Not that I would probably enjoy the films anyway. Frankly, most Burkinabé films are very depressing. Take Indian cinema: in general it’s very escapist, entertaining, colourful and very, very popular. My pal, K. who lived for years in India, has told me how practically everyone there loves to go to the cinema. It is their main form of escape from the drudgery of daily life. Kind of like the USA during the Depression.
Then there’s Ouaga: the movie theatres here are CLOSING! That’s right. In the showcase city of African cinema, people aren’t going to the movies and theatres are going out of business. It was hard to find enough places to show the festival films this year. Many of them are being shown outdoors, on the lawns of local hotels and parks.
Why don’t the Burkinabé go to films here? Well, the films made by Burkinabé directors tend to be gritty, realistic stories of village life. Very authentic. Very depressing. Many of them are almost like a documentary, such as the one that shows the hard life of a goldminer here. But these kinds of films do not interest the average Burkinabé filmgoer. At all. So, why make them? Here’s my theory: They make them to suck up to the European cinema world, that’s why. Their goal is not to make films to appeal to the Burkinabé public. Their films are carefully aimed at the (predominantly white) people that give out prizes and make it possible to get the hell out of Burkina Faso. And what do these white folks want to see? The real Africa of masks, excision, poverty, dust, villages……and, to be fair, Burkina is all those things. The problem is that because the Burkinabé actually live all that, they’d like to see something a little different. And not kung fu movies or the latest Hollywood car-crash crap. They like humour, music and magic, not earnest, dreary depressing films about being poor.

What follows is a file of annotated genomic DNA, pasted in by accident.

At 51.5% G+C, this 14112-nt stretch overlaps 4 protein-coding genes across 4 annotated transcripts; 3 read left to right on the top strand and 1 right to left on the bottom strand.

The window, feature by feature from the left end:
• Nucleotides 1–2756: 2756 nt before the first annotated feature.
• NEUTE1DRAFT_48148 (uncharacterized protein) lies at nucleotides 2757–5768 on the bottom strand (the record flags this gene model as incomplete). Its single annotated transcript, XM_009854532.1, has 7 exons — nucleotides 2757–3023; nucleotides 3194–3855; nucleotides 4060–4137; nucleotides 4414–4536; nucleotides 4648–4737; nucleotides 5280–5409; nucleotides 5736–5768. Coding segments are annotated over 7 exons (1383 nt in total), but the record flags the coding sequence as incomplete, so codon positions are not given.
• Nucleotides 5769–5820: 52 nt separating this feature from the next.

So, that’s really my main problem with the film festival. I feel that it’s actually poisoned the development of cinema here. There are local tv shows that are funny and clever and have large local audiences. But the world of film is crippled by “Fespaco-itis”: the strong tendency to pander to the expectations and tastes of the European audience.


lu said...

yes, sat through some of those depressing burkinabe films (dusty, long, sad, tragic...). but i'll never forget the showing at one of our film festivals here, it was a series of shorts from different african countries. lots of artsy fartsy, some national geographic. but the one that got the whole audience rolling in the aisles was the film of the man and woman who taped their bed down the middle during an argument that reached ridiculous proportions. ack, i forget the name of the film, but when the credits rolled, sure enough, the funny one was from burkina!! and everyone loved it! then there are the short clips done by youth to promote HIV awareness (Scenarios d'afrique). the burkinabe clips in the project are surprisingly good and undepressing (considering the subject matter). i have seen Une Volonte de Fer a few times and i laugh everytime i watch it. i guess what i'm saying is, there is hope yet - and a quirky sense of burkinabe humour just waiting to get on the big screen.
ps. how did your new papiers kiosque do at FESPACO?

BurkinaMom said...

Thanks for the well-thought out, relevant comments. I can always count on you, lu. I won't give up hope.
Papiers did GREAT at FESPACO! Luckily, many tourists had the discernment to appreciate our project and BUY stuff!